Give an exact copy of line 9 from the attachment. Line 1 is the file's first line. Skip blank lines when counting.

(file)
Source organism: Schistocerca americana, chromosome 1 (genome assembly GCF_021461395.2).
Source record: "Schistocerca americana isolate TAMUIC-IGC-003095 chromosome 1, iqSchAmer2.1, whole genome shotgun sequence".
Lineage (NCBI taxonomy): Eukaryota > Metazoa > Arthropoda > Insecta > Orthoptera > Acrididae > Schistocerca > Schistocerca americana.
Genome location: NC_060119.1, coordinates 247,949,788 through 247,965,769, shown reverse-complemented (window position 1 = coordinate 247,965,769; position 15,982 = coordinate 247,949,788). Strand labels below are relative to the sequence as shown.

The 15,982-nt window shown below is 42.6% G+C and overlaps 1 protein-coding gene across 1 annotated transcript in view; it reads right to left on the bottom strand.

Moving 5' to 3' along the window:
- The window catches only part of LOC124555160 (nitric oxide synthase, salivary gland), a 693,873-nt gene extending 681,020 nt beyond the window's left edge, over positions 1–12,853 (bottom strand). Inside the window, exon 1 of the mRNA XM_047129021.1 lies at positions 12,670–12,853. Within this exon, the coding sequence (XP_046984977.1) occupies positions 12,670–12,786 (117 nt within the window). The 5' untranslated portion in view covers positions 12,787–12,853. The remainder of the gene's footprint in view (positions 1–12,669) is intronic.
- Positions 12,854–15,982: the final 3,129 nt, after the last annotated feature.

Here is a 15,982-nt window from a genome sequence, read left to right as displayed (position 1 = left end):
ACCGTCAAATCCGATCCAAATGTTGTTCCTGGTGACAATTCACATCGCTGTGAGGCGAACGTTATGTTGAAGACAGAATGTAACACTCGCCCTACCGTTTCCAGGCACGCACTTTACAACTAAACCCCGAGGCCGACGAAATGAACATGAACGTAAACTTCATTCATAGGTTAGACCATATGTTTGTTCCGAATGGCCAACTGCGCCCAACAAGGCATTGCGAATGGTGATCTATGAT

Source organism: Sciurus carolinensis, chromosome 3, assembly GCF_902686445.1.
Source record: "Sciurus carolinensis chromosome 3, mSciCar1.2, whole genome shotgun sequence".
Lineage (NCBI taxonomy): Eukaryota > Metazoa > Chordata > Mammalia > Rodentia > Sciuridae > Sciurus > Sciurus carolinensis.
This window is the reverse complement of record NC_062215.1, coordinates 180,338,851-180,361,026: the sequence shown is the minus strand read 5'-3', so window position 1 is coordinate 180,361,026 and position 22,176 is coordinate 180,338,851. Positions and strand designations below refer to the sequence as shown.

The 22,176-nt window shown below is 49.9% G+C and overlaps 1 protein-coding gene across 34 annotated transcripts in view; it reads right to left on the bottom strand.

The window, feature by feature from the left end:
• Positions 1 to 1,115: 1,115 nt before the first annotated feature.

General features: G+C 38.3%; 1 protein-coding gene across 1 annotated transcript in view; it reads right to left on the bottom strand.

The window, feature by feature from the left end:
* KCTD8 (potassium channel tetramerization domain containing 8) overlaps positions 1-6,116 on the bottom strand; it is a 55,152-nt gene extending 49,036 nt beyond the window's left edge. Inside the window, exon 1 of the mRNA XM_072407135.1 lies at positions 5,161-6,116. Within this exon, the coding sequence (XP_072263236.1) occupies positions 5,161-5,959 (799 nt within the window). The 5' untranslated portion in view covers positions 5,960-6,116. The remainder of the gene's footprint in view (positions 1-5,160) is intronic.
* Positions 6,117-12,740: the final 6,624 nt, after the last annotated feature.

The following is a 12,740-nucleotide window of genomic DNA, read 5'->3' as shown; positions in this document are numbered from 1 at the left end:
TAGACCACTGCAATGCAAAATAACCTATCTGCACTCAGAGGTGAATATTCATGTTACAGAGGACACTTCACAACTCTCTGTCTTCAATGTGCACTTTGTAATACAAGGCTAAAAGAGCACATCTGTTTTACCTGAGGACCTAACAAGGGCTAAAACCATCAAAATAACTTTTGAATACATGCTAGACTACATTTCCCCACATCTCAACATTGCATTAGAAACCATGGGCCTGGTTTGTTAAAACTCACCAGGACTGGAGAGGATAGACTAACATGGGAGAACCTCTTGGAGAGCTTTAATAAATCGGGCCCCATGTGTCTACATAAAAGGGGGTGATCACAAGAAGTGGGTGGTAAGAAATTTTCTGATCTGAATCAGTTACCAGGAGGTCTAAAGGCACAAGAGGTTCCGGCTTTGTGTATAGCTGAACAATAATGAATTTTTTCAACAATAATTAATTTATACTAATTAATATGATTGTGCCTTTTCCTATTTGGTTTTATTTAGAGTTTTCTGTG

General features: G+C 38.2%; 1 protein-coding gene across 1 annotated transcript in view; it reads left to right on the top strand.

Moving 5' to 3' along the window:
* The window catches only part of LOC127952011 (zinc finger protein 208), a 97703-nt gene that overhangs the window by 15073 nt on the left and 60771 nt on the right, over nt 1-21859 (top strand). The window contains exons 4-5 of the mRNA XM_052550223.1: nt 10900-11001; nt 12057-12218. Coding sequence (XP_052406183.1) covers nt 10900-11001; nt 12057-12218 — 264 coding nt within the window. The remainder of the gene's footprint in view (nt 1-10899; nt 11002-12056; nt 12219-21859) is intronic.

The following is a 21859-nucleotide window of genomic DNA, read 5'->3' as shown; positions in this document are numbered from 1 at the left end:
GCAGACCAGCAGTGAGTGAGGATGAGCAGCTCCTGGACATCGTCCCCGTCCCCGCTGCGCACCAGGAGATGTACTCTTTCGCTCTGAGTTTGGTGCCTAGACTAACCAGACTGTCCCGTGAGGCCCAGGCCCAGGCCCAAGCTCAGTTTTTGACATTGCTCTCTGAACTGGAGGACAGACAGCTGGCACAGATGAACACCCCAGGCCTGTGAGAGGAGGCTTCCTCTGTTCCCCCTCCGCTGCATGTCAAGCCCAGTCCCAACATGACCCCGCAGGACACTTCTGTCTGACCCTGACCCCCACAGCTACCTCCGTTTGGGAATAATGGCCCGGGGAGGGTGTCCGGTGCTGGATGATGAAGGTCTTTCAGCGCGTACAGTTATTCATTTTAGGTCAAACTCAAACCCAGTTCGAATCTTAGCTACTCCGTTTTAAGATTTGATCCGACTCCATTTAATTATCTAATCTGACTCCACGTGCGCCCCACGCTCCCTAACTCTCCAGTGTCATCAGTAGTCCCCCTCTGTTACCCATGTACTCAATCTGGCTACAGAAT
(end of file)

Here is a 15,982-nt window from a genome sequence, read left to right as displayed (position 1 = left end):